554 research outputs found

### How to adapt broad-band gravitational-wave searches for r-modes

Up to now there has been no search for gravitational waves from the r-modes
of neutron stars in spite of the theoretical interest in the subject. Several
oddities of r-modes must be addressed to obtain an observational result: The
gravitational radiation field is dominated by the mass current
(gravitomagnetic) quadrupole rather than the usual mass quadrupole, and the
consequent difference in polarization affects detection statistics and
parameter estimation. To astrophysically interpret a detection or upper limit
it is necessary to convert the wave amplitude to an r-mode amplitude. Also, it
is helpful to know indirect limits on gravitational-wave emission to gauge the
interest of various searches. Here I address these issues, thereby providing
the ingredients to adapt broad-band searches for continuous gravitational waves
to obtain r-mode results. I also show that searches of existing data can
already have interesting sensitivities to r-modes.Comment: 8 pages, no figure

### Conditions for the occurrence of mean-motion resonances in a low mass planetary system

The dynamical interactions that occur in newly formed planetary systems may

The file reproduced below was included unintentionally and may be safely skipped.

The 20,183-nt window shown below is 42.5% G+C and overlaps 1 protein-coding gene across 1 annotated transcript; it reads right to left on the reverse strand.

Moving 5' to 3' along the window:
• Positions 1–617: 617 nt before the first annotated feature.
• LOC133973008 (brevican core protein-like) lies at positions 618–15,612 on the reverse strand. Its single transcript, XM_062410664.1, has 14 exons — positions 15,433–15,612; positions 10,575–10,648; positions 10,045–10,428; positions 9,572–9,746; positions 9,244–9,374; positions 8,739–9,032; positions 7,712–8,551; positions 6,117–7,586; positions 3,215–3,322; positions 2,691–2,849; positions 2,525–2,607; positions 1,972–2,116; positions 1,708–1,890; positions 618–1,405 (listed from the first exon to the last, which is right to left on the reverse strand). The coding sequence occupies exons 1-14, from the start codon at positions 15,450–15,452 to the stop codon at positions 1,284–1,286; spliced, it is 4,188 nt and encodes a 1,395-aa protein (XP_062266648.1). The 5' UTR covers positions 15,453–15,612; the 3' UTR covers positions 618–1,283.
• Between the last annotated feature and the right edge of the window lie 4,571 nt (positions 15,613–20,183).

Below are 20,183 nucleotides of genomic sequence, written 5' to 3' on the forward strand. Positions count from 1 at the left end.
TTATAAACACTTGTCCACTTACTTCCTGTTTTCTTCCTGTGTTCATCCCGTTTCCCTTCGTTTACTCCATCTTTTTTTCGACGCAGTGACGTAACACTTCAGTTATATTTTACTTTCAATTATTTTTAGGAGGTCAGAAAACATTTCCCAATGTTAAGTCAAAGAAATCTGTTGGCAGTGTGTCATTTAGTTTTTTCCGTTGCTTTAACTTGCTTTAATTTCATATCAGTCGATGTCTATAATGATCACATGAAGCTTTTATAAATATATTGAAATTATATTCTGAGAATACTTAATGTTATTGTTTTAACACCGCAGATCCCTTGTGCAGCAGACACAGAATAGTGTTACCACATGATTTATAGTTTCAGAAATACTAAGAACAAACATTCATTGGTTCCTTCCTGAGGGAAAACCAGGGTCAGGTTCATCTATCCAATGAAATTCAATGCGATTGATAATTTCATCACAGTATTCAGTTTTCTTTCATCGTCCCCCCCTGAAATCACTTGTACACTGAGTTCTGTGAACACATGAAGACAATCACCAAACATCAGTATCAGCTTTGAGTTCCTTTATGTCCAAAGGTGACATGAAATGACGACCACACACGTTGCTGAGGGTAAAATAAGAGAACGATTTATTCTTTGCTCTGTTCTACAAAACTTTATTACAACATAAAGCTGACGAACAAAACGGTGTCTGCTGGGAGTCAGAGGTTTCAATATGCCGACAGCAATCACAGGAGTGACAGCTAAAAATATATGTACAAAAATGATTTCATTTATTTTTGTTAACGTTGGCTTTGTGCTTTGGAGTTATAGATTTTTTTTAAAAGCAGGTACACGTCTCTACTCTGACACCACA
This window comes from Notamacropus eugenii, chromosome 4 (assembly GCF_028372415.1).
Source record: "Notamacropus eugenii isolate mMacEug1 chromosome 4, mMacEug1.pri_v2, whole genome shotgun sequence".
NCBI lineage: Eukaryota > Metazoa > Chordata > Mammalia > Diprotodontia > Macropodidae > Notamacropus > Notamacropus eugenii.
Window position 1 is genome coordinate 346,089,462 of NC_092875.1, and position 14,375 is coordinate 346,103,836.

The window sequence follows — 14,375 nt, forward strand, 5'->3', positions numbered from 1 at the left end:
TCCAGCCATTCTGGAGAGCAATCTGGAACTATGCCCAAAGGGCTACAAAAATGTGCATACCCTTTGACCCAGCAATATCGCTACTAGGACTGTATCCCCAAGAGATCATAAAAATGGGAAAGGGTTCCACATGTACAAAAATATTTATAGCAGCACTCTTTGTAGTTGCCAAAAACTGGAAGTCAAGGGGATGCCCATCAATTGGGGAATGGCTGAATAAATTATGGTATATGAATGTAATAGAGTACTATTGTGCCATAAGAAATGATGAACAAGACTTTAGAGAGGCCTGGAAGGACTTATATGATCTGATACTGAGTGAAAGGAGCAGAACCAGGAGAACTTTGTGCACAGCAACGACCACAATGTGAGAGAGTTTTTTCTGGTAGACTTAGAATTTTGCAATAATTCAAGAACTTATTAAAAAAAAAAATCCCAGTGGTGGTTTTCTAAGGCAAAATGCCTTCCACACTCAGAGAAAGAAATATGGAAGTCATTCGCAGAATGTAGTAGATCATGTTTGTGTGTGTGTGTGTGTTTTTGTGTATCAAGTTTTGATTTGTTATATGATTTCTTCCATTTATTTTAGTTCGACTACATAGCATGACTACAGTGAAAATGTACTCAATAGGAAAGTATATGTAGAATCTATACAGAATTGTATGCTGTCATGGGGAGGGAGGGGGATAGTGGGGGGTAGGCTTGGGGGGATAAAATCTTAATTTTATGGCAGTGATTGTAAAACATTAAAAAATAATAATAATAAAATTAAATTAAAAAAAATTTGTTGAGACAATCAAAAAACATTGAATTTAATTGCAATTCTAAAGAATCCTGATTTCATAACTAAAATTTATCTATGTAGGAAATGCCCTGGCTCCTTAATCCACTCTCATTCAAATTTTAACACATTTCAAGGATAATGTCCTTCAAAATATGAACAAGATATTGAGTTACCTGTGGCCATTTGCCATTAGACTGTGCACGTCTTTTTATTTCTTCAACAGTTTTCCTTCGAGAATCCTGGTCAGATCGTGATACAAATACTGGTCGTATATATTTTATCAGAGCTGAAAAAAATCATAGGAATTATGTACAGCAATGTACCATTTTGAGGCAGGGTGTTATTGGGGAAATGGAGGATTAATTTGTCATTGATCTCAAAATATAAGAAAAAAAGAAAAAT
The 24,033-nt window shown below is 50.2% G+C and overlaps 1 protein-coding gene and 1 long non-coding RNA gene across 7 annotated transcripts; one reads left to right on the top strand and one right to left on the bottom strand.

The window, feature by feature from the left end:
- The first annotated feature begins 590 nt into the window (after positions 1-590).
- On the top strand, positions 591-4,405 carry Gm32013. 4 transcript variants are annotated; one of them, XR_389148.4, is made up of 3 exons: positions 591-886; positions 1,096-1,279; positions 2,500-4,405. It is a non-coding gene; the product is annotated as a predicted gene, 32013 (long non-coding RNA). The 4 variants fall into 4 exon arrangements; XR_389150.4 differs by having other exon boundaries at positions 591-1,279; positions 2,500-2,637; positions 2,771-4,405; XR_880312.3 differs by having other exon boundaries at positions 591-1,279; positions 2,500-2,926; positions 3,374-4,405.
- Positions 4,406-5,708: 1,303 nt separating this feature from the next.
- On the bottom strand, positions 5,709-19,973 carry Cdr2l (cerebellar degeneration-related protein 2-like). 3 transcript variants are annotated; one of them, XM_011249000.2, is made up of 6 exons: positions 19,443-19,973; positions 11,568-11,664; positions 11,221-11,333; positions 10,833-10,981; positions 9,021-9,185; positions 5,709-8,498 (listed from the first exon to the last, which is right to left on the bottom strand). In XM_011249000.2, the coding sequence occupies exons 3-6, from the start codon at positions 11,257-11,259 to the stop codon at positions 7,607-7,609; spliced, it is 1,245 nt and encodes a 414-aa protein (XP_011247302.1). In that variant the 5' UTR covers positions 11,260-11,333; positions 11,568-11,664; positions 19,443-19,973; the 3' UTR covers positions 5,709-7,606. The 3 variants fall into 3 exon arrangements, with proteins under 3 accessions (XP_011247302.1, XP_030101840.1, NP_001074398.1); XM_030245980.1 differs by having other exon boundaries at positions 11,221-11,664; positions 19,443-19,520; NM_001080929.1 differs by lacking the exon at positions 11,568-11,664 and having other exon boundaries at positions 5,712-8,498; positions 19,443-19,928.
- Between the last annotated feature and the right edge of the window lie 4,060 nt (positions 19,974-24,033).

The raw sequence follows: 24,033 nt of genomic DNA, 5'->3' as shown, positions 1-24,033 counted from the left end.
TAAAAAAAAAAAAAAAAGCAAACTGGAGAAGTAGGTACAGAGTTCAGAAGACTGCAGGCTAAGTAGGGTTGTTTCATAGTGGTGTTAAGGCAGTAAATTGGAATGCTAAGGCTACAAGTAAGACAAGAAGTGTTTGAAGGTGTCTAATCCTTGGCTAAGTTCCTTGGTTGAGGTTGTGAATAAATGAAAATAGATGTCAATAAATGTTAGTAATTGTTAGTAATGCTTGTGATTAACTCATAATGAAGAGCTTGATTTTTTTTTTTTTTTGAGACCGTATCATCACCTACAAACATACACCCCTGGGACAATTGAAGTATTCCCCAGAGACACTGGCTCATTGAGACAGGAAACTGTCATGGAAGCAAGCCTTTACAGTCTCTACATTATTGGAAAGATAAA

reflect the conditions occurring in the protoplanetary disk out of which they
formed. With this in mind, we explore the attainment and maintenance of orbital
resonances by migrating planets in the terrestrial mass range. Migration time
scales varying between millions of years and thousands of years are considered.
In the former case, for which the migration time is comparable to the lifetime
of the protoplanetary gas disk, a 2:1 resonance may be formed. In the latter,
relatively rapid migration regime commensurabilities of high degree such as 8:7
or 11:10 may be formed. However, in any one large-scale migration several
different commensurabilities may be formed sequentially, each being associated
with significant orbital evolution. We also use a simple analytic theory to
develop conditions for first order commensurabilities to be formed. These
depend on the degree of the commensurability, the imposed migration and
circularization rates, and the planet mass ratios. These conditions are found
to be consistent with the results of our simulations.Comment: 11 pages with 4 figures, pdflatex, to appear in the proceedings of
the conference "Extra-solar Planets in Multi-body Systems: Theory and
Observations"; eds. K. Gozdziewski, A. Niedzielski and J. Schneider, EAS
Publication Serie

### Dust settling in local simulations of turbulent protoplanetary disks

In this paper, we study the effect of MHD turbulence on the dynamics of dust
particles in protoplanetary disks. We vary the size of the particles and relate
the dust evolution to the turbulent velocity fluctuations. We performed
numerical simulations using two Eulerian MHD codes, both based on finite